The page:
The budget has taken cognizance of the compulsion for the new normal in educational delivery through blended learning or phygital approaches, as also envisaged in the NEP 2020.
In the budget speech, the finance minister said that many cities have various research institutions, universities, and colleges supported by the central government. To enable better synergy, she added that there will be formal umbrella structures created in nine such cities.
The trans-Asian partnership between India, Japan, and the UAE, wherein workforce upskilling initiatives and diploma and skill Certification programs will be jointly supported by the three nations, holds huge promise. Educational planning with Japan for the sharing of technology and knowledge, and collaboration with UAE for skill development are very positive initiatives. The government’s collaboration with UAE to benchmark skill qualifications, assessment and certification, and the implementation of collaborative training programs with Japan will upskill our youth and provide vocational and industrial skills along with appropriate knowledge.
Manish Sisodia, who handles both the education and finance portfolios for the Delhi government, is disappointed that the first budget after the roll-out of NEP does not give the commitment that the NEP’s vision demands. The allocation for education, instead of being increased to six per cent of GDP, has actually been slashed. The top three priorities should have been political commitment, technology, and schooling. All these combined together will bring about the requisite change in the education sector. “Since the NEP was announced earlier, this budget has not seized the opportunity to use this momentum to drive transformation,” he said.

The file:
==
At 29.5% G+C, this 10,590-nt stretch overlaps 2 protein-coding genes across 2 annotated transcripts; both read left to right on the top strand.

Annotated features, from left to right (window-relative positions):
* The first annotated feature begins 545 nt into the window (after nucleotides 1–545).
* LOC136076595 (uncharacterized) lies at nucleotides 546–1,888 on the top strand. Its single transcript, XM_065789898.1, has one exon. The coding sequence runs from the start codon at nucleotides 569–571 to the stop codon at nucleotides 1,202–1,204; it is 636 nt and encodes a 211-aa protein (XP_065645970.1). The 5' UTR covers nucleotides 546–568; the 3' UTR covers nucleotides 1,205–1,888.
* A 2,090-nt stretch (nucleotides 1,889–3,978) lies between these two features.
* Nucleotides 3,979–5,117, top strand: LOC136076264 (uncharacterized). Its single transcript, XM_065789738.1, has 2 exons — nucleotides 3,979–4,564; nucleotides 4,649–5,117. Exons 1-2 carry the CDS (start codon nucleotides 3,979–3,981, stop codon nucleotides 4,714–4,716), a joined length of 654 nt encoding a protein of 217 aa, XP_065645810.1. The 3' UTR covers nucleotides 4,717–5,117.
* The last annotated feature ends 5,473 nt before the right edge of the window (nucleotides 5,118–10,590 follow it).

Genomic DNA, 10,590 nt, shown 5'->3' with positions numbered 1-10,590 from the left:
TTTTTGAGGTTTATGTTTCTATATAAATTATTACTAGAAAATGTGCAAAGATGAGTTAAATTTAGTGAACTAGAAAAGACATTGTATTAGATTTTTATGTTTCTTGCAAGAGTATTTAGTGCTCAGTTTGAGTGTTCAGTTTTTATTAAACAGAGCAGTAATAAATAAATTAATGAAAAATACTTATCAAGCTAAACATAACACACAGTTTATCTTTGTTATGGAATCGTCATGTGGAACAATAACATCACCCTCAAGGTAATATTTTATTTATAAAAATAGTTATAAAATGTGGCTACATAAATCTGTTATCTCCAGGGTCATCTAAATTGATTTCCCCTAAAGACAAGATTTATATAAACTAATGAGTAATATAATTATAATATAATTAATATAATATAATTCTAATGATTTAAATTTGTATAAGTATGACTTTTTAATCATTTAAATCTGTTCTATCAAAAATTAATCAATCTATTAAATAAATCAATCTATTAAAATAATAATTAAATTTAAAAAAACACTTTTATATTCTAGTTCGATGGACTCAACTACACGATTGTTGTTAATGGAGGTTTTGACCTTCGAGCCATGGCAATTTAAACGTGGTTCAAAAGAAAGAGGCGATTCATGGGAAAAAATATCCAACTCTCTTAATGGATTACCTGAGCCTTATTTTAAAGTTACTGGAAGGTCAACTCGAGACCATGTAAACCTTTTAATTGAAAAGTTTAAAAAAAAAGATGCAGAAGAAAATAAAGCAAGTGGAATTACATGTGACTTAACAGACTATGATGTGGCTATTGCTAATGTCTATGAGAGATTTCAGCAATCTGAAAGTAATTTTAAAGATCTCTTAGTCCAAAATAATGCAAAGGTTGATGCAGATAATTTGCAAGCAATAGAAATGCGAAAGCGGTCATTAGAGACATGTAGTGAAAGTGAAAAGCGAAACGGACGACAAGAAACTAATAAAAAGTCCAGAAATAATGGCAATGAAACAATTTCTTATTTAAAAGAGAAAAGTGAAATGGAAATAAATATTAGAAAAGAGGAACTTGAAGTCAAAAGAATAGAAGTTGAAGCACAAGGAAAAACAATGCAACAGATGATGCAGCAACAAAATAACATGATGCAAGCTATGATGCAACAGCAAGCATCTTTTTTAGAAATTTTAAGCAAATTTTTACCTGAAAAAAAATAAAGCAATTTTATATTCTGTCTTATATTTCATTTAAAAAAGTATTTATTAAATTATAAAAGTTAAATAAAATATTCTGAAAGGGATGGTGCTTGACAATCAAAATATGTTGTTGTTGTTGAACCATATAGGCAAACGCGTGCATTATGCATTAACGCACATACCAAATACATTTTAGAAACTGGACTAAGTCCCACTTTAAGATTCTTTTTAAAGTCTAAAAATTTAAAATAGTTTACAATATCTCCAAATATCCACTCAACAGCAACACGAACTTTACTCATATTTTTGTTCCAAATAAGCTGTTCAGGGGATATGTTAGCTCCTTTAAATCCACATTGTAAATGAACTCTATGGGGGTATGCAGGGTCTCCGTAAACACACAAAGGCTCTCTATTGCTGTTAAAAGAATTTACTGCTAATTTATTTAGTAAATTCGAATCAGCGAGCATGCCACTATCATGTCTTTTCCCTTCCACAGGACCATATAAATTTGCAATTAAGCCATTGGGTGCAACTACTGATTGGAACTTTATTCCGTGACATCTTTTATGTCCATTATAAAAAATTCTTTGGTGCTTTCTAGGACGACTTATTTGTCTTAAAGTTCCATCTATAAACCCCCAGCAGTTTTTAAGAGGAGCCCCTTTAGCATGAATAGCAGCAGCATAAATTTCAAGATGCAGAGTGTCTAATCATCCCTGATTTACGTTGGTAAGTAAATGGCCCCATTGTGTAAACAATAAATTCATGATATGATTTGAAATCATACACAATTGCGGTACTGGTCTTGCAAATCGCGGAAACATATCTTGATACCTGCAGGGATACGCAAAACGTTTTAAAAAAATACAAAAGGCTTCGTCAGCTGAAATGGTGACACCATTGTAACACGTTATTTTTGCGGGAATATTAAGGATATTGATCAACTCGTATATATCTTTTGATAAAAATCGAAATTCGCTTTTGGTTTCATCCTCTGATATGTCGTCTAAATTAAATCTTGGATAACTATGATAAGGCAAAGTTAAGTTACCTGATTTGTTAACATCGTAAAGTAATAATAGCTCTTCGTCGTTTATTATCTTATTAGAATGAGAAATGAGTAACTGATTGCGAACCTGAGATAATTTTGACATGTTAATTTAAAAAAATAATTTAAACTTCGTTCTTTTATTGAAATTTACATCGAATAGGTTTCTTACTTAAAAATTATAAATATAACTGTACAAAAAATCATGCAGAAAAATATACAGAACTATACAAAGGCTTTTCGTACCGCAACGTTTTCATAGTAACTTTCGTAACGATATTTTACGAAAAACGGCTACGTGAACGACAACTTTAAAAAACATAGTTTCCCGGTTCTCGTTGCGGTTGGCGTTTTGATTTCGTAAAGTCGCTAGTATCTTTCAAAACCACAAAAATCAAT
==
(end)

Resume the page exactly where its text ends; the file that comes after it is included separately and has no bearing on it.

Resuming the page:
As stated by Sisodia: “Among the biggest disappointments for the teaching community has been the small allocation for improvement in salary scales. If we want to attract high-quality educators, shouldn’t there be significantly higher funds allocated for them.”
Unfortunately, there has been a decline in the budget outlays for IITs, IIMs, IISERs, UGC and AICTE. “Since all the educational institutions are providing (or forced to provide) virtual learning since the outbreak of COVID – 19, there were expectations of more investments in the online education models as blended learning will be the way forward,” the Delhi education minister pointed out.
It is to be recognized that by the next decade India will have the world’s largest working-age population, which needs to be skilled for employment in emerging sectors. Internships or apprenticeships and appropriate skill development are the best strategies to confer job-readiness. The government must fully support the National Apprenticeship Training Scheme.
The allocation for education, instead of being increased to six per cent of GDP, has actually been slashed. The top three priorities should have been political commitment, technology, and schooling. All these combined together will bring about the requisite change in the education sector.
Ramamurthy Natarajan is former director of Indian Institute of Technology (IIT) Madras and former chairman, All India Council for Technical Education (AICTE).